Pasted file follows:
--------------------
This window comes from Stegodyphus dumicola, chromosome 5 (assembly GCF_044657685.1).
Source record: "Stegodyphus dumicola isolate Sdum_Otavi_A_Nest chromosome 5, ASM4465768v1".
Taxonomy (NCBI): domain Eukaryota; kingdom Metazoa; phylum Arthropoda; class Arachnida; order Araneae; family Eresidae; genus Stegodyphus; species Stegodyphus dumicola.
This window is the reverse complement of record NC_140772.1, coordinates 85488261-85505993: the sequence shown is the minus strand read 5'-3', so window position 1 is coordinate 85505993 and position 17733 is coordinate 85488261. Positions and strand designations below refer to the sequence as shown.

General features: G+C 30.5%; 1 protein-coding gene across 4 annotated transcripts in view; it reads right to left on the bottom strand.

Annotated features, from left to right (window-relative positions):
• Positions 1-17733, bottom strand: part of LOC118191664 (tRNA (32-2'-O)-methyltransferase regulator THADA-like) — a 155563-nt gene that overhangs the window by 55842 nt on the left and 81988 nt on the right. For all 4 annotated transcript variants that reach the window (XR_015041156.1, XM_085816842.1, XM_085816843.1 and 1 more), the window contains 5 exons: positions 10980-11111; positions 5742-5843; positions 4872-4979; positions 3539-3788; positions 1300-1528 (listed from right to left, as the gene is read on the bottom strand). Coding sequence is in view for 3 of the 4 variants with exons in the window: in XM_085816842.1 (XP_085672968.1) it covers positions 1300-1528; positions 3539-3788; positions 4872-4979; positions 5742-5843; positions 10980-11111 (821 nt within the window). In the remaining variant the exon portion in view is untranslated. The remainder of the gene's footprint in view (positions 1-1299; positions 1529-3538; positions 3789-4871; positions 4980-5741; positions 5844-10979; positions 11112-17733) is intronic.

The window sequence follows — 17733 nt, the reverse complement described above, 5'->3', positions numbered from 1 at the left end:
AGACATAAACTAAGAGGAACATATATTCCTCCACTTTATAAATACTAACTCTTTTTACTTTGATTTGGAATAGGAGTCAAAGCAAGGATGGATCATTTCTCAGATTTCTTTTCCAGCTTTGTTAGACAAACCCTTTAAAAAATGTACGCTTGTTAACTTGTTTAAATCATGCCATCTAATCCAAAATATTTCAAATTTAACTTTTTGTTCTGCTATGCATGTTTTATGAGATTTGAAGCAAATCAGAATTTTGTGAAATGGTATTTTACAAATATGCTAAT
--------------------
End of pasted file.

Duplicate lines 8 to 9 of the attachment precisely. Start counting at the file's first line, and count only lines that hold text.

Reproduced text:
The window sequence follows — 17733 nt, the reverse complement described above, 5'->3', positions numbered from 1 at the left end:
AGACATAAACTAAGAGGAACATATATTCCTCCACTTTATAAATACTAACTCTTTTTACTTTGATTTGGAATAGGAGTCAAAGCAAGGATGGATCATTTCTCAGATTTCTTTTCCAGCTTTGTTAGACAAACCCTTTAAAAAATGTACGCTTGTTAACTTGTTTAAATCATGCCATCTAATCCAAAATATTTCAAATTTAACTTTTTGTTCTGCTATGCATGTTTTATGAGATTTGAAGCAAATCAGAATTTTGTGAAATGGTATTTTACAAATATGCTAAT